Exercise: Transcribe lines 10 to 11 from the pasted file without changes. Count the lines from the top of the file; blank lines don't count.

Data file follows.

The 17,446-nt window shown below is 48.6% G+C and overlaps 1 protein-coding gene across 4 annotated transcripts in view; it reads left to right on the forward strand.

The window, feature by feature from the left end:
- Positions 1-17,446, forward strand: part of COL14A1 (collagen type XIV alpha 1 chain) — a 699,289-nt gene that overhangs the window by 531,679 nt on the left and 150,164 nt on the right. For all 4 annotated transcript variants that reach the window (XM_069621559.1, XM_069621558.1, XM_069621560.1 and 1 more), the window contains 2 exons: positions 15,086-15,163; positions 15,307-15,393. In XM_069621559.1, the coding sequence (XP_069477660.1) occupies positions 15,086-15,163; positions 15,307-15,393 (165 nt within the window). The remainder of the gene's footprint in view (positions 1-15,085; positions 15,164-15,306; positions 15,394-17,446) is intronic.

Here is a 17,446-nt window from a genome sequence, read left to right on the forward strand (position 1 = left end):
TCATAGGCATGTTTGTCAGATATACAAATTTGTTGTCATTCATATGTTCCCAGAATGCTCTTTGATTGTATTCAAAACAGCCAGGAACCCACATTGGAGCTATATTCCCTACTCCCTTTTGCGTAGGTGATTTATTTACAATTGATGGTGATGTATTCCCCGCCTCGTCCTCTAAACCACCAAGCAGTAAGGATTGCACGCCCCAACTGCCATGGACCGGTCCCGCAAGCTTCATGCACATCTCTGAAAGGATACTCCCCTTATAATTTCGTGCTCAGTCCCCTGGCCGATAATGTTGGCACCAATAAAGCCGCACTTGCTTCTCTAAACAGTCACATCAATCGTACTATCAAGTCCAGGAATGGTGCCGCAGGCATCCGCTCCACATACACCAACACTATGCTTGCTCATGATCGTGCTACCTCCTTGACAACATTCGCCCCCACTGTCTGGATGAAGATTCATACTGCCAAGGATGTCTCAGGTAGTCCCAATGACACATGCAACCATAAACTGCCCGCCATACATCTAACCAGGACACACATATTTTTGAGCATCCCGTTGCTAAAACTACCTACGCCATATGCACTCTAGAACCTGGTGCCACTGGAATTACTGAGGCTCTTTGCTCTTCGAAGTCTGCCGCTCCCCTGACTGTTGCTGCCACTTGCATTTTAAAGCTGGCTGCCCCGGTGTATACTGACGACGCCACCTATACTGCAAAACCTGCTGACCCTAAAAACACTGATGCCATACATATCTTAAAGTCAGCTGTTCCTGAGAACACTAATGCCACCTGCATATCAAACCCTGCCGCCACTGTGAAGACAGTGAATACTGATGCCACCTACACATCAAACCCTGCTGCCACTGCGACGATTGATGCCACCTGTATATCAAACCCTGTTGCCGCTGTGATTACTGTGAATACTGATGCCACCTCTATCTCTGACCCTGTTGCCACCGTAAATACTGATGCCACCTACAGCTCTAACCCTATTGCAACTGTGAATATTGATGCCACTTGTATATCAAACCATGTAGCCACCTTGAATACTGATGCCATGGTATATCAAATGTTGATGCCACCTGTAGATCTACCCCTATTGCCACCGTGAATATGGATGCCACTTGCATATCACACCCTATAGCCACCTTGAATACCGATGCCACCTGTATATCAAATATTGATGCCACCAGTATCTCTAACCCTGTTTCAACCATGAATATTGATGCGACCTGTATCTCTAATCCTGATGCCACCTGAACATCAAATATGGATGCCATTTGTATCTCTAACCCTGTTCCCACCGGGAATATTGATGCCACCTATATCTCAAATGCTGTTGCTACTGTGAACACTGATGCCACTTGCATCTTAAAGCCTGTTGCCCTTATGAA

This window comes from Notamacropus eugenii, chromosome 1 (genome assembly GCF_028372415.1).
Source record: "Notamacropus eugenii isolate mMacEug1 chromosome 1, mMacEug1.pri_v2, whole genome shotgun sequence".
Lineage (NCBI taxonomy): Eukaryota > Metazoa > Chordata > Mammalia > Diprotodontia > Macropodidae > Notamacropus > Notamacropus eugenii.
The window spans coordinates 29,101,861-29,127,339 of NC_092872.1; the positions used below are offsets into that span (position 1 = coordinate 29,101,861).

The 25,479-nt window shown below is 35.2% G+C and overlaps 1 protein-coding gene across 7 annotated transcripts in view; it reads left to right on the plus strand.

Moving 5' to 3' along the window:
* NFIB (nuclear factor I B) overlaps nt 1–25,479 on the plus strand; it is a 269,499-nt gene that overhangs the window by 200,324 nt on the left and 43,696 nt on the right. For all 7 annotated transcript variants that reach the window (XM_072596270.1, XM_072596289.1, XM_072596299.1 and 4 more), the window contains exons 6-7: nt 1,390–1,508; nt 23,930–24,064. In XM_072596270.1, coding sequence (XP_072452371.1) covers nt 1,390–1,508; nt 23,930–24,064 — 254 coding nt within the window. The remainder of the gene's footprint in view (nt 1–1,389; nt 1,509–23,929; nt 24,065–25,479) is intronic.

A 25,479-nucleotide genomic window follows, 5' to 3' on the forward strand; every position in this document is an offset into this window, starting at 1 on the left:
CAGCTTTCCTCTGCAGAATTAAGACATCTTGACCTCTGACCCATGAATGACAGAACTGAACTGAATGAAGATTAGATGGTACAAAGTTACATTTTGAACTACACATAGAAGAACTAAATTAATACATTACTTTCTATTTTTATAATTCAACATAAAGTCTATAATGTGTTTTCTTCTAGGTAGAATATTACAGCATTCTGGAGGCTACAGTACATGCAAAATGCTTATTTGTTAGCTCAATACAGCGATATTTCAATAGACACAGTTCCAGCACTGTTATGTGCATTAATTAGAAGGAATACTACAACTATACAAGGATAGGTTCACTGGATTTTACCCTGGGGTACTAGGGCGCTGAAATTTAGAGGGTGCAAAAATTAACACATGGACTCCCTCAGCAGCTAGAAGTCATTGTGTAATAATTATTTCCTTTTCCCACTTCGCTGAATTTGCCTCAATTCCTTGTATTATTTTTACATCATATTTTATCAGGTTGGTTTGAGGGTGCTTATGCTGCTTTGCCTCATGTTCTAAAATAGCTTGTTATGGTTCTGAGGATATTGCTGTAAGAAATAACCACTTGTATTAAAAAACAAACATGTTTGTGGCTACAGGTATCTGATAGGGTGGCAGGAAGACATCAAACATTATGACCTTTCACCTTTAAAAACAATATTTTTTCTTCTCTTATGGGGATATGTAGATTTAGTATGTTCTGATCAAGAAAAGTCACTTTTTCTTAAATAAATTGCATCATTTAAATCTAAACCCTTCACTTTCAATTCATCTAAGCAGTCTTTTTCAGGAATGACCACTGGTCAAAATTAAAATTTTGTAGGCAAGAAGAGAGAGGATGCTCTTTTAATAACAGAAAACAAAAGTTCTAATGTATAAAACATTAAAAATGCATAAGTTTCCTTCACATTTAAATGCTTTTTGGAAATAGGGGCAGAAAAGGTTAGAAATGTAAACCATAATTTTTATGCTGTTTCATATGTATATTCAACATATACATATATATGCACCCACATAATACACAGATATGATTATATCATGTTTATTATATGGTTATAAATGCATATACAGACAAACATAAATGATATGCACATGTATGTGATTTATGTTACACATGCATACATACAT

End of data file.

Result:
The 25,479-nt window shown below is 35.2% G+C and overlaps 1 protein-coding gene across 7 annotated transcripts in view; it reads left to right on the plus strand.

Moving 5' to 3' along the window: